|San Bernardino/Riverside, California|
|City||San Bernardino, California|
KVCR TV 24
|Slogan||Bold. Diverse. Forward.|
|Channels||Digital: 5 (VHF)|
Virtual: 24 (PSIP)
K09XW-D Palm Springs
KJHP-LP 18 Morongo Valley
|Owner||San Bernardino Community College District|
|First air date||September 11, 1962|
|Call letters' meaning||Valley|
|Former callsigns||KVCR-TV (1962–2009)|
|Former channel number(s)|
|Former affiliations||NET (1962–1970)|
|Transmitter power||25.8 kW|
|Height||540 m (1,772 ft)|
|Public license information||Profile|
KVCR-DT, virtual channel 24 (VHF digital channel 5), is a Public Broadcasting Service (PBS) member television station serving Los Angeles, California, United States that is licensed to San Bernardino. Owned by the San Bernardino Community College District, it is a sister station to National Public Radio (NPR) member KVCR (91.9 FM). The two stations share studios at the San Bernardino Valley College campus on North Mt. Vernon Avenue in San Bernardino; KVCR-DT's transmitter is located atop Box Springs Mountain.
In addition to its main programming, KVCR also programs an alternate feed specifically for the Coachella Valley area known as KVCR Desert Cities. This alternate feed is seen over-the-air in the Palm Springs area on low-power stations K09XW-D (channel 9) and KJHP-LP (channel 18), and is carried on KVCR's third digital subchannel.
KVCR-TV first signed on the air on September 11, 1962; it became the first successful UHF television station in the Inland Empire area. The station was also the first non-commercial public television station in Southern California—predating the launches of KCET (channel 28) by two years; KPBS in San Diego by five years; KOCE-TV (channel 50) in Huntington Beach by 10 years; and KLCS (channel 58) by 11 years—and the third in the entire state—preceded only by KQED in San Francisco and KVIE in Sacramento.
The station's transmitter was originally located on the campus of San Bernardino Valley College, where the channel 24 studios are still located. In the 1980s, KVCR's transmitter facilities were moved to Box Springs Mountain, overlooking Moreno Valley. The higher location along with increased effective radiated power greatly increased the station's grade A and grade B signal coverage. During the summers of 2005 and 2006, separate transmitter failures knocked both the KVCR television and radio stations off the air for extended periods.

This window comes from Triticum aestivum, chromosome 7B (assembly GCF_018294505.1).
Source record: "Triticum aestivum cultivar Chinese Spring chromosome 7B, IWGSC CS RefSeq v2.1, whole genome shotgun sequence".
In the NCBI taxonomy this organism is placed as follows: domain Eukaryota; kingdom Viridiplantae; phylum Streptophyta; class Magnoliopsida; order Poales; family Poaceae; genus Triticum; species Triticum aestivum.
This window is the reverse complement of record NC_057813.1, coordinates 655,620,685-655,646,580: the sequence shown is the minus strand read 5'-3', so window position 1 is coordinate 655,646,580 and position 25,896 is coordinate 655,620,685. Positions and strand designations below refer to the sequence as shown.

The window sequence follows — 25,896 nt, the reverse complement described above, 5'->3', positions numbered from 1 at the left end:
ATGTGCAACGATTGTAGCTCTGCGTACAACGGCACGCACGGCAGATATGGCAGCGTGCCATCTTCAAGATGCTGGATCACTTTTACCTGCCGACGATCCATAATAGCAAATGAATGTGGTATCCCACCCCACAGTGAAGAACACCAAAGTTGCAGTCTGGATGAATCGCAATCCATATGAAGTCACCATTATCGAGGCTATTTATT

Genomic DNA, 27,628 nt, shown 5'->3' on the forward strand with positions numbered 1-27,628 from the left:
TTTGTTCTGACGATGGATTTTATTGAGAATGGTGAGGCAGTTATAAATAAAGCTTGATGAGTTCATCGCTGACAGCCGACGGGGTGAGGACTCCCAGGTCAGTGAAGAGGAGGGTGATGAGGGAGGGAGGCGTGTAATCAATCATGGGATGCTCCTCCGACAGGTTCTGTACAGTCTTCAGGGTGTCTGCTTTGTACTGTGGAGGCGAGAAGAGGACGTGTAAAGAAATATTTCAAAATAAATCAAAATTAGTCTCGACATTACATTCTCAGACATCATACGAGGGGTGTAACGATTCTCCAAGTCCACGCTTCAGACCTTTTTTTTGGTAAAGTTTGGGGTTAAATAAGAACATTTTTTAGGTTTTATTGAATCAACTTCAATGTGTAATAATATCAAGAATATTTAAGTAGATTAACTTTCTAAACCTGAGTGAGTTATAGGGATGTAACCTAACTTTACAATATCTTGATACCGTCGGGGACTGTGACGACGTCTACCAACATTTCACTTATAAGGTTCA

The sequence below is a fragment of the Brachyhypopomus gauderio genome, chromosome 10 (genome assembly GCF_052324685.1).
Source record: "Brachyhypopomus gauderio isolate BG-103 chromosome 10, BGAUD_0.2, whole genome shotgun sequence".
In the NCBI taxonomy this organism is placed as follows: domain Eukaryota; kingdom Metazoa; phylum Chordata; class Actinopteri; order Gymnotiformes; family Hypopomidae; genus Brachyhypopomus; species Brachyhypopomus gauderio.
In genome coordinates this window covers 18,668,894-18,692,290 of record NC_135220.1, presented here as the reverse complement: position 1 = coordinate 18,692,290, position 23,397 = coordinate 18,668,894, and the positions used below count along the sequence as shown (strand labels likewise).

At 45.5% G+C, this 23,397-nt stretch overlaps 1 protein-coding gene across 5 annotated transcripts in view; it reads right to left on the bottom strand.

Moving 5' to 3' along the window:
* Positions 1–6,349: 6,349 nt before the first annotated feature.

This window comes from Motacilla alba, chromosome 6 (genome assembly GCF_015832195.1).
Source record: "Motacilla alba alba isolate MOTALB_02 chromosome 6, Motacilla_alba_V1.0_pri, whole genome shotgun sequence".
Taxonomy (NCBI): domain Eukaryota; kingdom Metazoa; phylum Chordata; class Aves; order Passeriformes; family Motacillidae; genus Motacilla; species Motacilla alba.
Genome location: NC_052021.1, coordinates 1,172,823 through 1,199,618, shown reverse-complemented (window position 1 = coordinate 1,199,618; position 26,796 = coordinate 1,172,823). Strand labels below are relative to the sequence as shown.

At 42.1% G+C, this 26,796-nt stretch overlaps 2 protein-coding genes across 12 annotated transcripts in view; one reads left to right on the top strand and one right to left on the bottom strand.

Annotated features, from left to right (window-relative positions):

In October 2017, Keith Birkfeld was named Interim General Manager at KVCR. KVCR has recently completed a rebrand of the station, becoming the "Empire Network PBS", in an effort to re-imagine KVCR in the digital age. An award-winning digital campaign launched the rebranding effort with the slogan "Bold. Diverse. Forward." Bold meaning the courage to be honest and objective in a polarized media environment, Diverse to profoundly reflect the variety of viewpoints and lifestyles in our region, and forward to honor the past at KVCR with a vision towards creating an inspirational path to the future.
The station's digital signal is multiplexed:
|Channel||Video||Aspect||PSIP Short Name||Programming|
|24.1||720p||16:9||KVCR-HD||Main KVCR-DT programming / PBS|
|24.2||480i||KVCRFNX||First Nations Experience|
|24.3||KVCR-DC||KVCR Desert Cities|
KVCR-TV shut down its analog signal, over UHF channel 24, on June 12, 2009, as part of the federally mandated transition from analog to digital television. The station's digital signal remained on its pre-transition UHF channel 26, using PSIP to display KVCR-TV's virtual channel as 24 on digital television receivers.